Laura Marling [Live]


I approach a Laura Marling performance with a little bit of tension. When you’re with someone who is slightly on-edge there will be a feeling in the atmosphere that will have an effect on you – you’ll be aware of the others discomfort. Marling has spoken of her anxiety associated with playing live, and in the past this has added a tenseness to her performances. Marling can perform with an almost unbearable rawness - she has the rare ability to make you feel exactly as she does. She can carefully and comprehensively dismantle the part of your brain that deals with empathy and sentiment, and leave you disarmed and at her mercy.

She walked on stage, alone, dressed in a snow-white dress – a picture of virginity. Her latest record ‘Once I Was An Eagle’ is an expression of strength, and it put to canvas the maturation of a girl and the opening of an innocents eyes. I think this is part of the reason why she is touring on her own. She is going it alone, and doesn’t need the security, or help, of a band. If not something that would strike you as obvious, this certainly affects the show.

She opened with the first track from the new album ‘Take The Night Off’; this went into the second, third, fourth and fifth from the record. They all merged into one, and flowed faultlessly. They work together, and with their marriage of muscular lyrics and slow-burning guitar, perfectly represent her emotional and musical growth.

Amongst a set of complete beauty I will go through the songs that I thought were particularly special. ‘Rambing Man’ was delivered with complete perfection. Marling hit every note with a loving efficiency. Even the further reached notes seem to just happen, without any fuss or thought at all. A voice of such natural elegance is extremely rare.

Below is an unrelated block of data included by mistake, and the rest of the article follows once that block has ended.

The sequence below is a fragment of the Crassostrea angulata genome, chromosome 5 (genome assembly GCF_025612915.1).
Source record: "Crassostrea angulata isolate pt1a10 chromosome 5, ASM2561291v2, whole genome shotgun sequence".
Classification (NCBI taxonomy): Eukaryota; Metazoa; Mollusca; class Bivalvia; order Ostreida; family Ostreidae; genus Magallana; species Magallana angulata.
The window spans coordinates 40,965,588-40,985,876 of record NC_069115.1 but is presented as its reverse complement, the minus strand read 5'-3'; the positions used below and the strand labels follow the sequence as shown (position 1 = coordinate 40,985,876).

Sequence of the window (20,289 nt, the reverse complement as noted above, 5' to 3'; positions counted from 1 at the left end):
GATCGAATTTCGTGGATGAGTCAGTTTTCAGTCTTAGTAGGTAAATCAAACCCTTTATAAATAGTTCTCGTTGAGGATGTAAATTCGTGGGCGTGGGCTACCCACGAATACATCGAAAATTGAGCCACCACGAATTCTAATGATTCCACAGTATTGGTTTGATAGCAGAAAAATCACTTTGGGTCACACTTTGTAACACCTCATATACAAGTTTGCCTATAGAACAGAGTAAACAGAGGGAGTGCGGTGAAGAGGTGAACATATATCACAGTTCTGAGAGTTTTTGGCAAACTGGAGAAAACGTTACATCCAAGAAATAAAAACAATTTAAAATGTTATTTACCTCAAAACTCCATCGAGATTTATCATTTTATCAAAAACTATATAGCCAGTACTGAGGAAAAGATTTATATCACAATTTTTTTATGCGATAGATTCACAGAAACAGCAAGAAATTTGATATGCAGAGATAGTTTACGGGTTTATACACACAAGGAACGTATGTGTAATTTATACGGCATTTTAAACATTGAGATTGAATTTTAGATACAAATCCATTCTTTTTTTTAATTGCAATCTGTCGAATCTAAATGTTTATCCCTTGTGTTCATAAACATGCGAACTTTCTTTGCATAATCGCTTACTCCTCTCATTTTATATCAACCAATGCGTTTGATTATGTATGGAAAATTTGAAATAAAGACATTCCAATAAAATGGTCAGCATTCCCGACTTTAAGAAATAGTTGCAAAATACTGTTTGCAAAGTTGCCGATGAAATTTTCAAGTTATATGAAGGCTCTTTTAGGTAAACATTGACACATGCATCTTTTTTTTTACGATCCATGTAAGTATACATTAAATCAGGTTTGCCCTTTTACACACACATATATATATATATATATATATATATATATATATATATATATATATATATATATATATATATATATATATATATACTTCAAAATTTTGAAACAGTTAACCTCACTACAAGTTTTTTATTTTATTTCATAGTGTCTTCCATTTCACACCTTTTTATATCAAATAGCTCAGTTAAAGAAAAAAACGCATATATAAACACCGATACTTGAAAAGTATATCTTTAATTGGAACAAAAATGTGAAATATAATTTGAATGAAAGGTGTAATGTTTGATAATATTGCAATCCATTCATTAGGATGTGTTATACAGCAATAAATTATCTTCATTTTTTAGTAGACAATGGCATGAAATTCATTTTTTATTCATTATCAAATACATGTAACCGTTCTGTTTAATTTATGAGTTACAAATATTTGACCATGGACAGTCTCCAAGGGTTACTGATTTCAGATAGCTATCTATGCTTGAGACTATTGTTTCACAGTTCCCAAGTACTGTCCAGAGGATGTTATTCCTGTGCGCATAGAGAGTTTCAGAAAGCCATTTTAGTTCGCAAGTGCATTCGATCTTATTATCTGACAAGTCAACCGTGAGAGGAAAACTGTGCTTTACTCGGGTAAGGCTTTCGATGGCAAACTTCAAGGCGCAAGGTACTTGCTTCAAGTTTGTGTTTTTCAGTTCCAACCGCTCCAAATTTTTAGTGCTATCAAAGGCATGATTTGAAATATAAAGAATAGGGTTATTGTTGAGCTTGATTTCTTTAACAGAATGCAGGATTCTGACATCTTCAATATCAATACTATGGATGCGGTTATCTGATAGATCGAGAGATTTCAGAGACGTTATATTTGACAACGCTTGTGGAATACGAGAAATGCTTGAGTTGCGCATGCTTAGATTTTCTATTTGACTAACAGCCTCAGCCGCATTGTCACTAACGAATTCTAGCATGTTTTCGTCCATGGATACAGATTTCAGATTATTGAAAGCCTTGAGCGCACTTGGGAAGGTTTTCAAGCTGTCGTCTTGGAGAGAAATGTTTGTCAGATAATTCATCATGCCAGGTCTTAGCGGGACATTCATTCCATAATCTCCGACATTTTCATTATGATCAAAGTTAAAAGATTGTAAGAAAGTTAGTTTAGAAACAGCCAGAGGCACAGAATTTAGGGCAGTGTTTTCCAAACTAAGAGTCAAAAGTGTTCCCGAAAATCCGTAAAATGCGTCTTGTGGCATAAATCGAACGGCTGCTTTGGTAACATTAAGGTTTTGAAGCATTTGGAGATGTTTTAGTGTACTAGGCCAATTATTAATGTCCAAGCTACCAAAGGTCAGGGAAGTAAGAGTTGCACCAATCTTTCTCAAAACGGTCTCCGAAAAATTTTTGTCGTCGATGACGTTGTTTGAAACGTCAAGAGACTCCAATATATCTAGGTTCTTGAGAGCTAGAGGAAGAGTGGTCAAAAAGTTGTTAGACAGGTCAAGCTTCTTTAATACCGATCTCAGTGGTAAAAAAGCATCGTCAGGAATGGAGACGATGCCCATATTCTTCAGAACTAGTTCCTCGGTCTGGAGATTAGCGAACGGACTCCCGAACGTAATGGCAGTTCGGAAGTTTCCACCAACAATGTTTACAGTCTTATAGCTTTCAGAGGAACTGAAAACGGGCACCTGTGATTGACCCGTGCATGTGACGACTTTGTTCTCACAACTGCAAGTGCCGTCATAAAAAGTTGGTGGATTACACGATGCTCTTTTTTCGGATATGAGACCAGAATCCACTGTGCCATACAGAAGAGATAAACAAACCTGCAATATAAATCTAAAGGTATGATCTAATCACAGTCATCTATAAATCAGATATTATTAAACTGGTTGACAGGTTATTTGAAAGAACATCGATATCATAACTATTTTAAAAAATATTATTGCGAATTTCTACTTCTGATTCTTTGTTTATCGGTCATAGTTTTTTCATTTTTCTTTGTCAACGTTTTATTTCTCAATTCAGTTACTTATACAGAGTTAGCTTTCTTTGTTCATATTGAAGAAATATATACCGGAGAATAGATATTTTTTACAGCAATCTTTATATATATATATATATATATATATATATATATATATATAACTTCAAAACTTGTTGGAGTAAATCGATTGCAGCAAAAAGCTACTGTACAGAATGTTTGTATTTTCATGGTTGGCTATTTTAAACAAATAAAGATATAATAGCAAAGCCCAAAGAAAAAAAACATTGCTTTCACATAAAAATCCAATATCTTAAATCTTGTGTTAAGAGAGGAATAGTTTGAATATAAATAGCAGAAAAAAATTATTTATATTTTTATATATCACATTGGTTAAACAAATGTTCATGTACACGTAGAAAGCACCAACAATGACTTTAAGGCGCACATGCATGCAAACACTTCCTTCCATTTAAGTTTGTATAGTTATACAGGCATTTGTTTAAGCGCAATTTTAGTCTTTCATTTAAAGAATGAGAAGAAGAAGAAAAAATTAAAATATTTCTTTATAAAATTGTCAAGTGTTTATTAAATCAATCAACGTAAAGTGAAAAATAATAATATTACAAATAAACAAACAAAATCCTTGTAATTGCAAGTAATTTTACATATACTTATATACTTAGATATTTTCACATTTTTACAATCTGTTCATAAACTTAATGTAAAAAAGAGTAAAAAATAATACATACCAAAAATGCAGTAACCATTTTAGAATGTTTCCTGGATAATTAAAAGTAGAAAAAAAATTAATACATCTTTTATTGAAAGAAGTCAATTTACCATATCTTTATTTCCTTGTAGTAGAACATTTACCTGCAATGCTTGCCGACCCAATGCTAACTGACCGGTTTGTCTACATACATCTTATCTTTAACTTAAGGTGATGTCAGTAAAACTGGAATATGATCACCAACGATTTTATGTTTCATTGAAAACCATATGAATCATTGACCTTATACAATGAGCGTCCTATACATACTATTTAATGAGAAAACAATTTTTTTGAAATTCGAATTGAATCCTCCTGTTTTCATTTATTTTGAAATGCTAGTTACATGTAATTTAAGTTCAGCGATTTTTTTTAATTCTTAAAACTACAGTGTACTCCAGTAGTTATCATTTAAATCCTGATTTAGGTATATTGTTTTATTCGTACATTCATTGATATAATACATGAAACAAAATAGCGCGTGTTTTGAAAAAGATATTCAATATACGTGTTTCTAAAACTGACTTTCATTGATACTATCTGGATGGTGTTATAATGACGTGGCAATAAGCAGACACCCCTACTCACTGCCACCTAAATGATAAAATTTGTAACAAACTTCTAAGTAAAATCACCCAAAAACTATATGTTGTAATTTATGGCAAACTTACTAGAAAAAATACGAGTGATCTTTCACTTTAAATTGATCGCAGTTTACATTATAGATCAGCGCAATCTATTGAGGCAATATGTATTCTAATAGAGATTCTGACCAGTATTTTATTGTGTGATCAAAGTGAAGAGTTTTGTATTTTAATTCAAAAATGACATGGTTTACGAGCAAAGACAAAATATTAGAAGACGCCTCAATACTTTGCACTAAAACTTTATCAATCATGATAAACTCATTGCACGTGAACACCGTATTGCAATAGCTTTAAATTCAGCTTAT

The sadness of ‘Goodbye England’ was tripled after a brief story about her old life in Shepherds Bush, and her new one in L.A. The performance of the song only teased the tenderness that we all felt.

Her appeal was unanimously appreciated, and the crowd clung to everything they could, and embraced everything they were given. Each rare word was greeted with disproportionate laughter or applause, and the completion of every song was marked with adoring praise. Such adoration was generously dished out in response to a story we were told about the purchasing of the dress that she was wearing. Apparently the woman in the Dublin based shop had presumed that it was going to be worn at a fancy dress party. The story was concluded with a sheepish smile. Wide eyed, we all took a collective deep breath, exhaling dreamily.

‘Sophia’ recovered from a faltering start to end strongly. It felt a little bit empty without the band that plays in the recorded version, but the change in dynamic worked. Marling finished with ‘Where Can I Go’, and denied us an encore. I am a fan of ending on a high, but a few more songs would not have been a problem.

The set felt a tiny bit brief. Marling was on stage for just over an hour and I think that everybody was left feeling touched, but still hungry. She is utterly charming, and she has also written some of the best folk songs of the past 10 years. There was a sense of strength in her performance, and the delivery of her songs was flawless and beautiful. Marling is the queen of modern folk music and she is developing a strong arm with which she will keep this position.